columbiacritter
10-03-2012, 01:16 PM
I was gone for 2 wks and was amazed how much my JAOM had cleared in that time. There's still yeast activity and some chunkier debris so it's not ready to rack for a while, but it is fascianting to see how clear it's getting. In another couple weeks I'll agitate it a little if the fruit hasn't started dropping.

Wingnut
10-10-2012, 05:42 PM
I racked mine off Saturday after the last of the fruit dropped. Nice and clear.

I noticed the fruit and sediment really started to drop when the weather turned cooler last week. My storage area is about 3-5 degrees cooler now.

Cutting the oranges into smaller parts made the cleanup a snap. Stuff fell right out with a swril of hot water.

I have to say it was a bit overpowering and perfume like in taste and smell.
I don't care for it.
My wife likes it so I guess it is a check in the win column.

I'll give that one another try.

Chevette Girl
10-11-2012, 10:39 PM
Perfume, huh? Can you pinpoint what in it might be making you think that? the clove? the orange? the cinnamon? the honey?

Wingnut
10-15-2012, 12:16 PM
Perfume, huh? Can you pinpoint what in it might be making you think that? the clove? the orange? the cinnamon? the honey?

Hmmm. After tasting it again, I would say that it is the orange that is producing the strong, overpowering pungent scent and taste. I don't note any or not very much influence from the spices. It's there but very subtle. The honey was local blackberry.


Sent from my DROID X2 using Tapatalk 2

THawk
10-15-2012, 07:02 PM
Ahhh! But you can... the instructions are below. (It takes 3 months to build)

What you need to never have to wait for a JAO:

4 x 1 Gal Jugs
4 x stoppers
4 x Airlocks
3 gal worth of bottles

Step 1 - Brew JAO as per instructions
Step 2 - Wait 2 weeks
Step 3 - Repeat step 1 until 4 jugs are full
Step 4 - Bottle Oldest brew - (clean those dirty bottles you've been saving)
Step 5 - Repeat step 1 ad nauseam

Now you only have to wait 1 month and all you could ever want to drink* will be in your reach.

*Caveat
If you run out of bottles, you're not thirsty enough, cut down to three jugs and leave it 3 weeks before repeating.
If you run out of jugs, you're very thirsty and have shortened the wait time without increasing your jug inventory. Go buy more jugs, or a carboy, or two, perhaps even three if they're on special.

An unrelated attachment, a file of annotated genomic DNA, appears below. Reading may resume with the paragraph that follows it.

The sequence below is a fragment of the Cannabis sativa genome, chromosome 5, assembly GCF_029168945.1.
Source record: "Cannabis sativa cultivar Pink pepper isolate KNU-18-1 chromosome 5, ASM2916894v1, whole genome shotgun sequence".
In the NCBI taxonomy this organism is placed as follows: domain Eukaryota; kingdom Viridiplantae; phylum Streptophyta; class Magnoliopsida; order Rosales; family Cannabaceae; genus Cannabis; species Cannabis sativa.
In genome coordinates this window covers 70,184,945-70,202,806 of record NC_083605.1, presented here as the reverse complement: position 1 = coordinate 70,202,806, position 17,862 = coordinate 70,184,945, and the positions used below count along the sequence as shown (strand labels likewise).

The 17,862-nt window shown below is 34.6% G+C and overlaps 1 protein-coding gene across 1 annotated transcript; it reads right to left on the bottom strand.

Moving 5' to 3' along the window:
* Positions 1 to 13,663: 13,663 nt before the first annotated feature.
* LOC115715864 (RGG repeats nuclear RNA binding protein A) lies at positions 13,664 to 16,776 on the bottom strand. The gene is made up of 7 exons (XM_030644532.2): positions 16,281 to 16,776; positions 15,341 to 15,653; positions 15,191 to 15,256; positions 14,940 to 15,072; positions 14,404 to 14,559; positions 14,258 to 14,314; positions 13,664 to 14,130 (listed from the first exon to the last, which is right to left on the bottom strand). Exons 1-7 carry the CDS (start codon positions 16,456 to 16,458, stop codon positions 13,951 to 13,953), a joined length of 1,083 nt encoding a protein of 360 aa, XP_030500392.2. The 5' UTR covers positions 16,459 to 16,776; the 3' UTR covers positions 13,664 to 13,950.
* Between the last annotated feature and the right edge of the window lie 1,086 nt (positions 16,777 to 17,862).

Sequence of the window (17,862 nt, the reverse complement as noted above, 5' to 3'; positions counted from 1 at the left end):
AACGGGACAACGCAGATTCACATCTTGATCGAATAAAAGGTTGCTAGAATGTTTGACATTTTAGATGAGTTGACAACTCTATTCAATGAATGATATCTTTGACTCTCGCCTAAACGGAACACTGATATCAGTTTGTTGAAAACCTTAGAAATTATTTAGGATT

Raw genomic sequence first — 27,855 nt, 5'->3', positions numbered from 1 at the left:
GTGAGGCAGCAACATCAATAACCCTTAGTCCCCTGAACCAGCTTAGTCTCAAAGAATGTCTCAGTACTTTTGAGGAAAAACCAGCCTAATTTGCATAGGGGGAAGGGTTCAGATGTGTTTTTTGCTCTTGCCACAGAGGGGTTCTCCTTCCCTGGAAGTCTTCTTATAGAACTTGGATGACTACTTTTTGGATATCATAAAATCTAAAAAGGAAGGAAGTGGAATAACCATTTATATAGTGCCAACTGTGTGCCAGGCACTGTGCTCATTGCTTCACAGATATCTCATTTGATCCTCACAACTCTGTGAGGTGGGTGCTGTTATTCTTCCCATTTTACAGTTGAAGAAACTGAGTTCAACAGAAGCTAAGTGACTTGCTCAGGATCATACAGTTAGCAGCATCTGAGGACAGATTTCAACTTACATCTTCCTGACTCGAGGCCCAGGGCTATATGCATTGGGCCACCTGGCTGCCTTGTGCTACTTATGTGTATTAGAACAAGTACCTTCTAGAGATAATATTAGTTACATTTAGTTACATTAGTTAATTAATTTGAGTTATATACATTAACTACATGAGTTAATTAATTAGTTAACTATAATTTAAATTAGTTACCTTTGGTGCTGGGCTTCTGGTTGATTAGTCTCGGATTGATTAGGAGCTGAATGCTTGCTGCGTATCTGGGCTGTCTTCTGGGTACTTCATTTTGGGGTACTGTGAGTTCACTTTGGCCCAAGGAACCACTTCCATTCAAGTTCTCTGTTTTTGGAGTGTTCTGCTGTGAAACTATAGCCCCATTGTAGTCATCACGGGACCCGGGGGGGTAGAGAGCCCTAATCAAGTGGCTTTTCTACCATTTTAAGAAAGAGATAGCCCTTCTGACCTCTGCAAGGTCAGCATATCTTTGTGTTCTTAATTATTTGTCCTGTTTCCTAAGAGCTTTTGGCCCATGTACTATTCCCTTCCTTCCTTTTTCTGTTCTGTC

You're basically building what would be in investment terms, a bond ladder... which is basically a never-ending string of bonds -- kinda like you design the said ladder that every month, one matures... :)

THawk
10-15-2012, 07:47 PM
Hmmm. After tasting it again, I would say that it is the orange that is producing the strong, overpowering pungent scent and taste. I don't note any or not very much influence from the spices. It's there but very subtle. The honey was local blackberry.


Sent from my DROID X2 using Tapatalk 2

It's been said that cutting the oranges up into smaller pieces means that more of the pith is in contact with the must. Perhaps that's what's causing your overpowering taste?

Wingnut
10-16-2012, 02:07 PM
It's been said that cutting the oranges up into smaller pieces means that more of the pith is in contact with the must. Perhaps that's what's causing your overpowering taste?

I guess that may be the reason. I don't have any plausible explanations at this point. Cutting the orange in more slices would increase the surface area exposure overall. I would think pith exposure would have a bitter effect. This is definitely not bitter. Just the opposite.
It wasn’t an intentional plan to cut the oranges smaller; one wouldn’t cooperate while trying to insert it into the bottle so I sliced it again. Instead of 8 slices it was more like 10 or so. But it did make them easier to get out.
I hold out hope of it loosing it’s intensity with age.

kudapucat
10-16-2012, 02:35 PM
It will certainly mellow. Give it a chance.

Wingnut
08-01-2014, 11:19 AM
It will certainly mellow. Give it a chance.

Well, After about 2 years in the bottle, the advice of let things set and mellow was excellent advice. This batch turned out to be just great. No overpowering unpleasant taste and it has a great smell.
I guess we can call this a successful batch and much learned.

Jim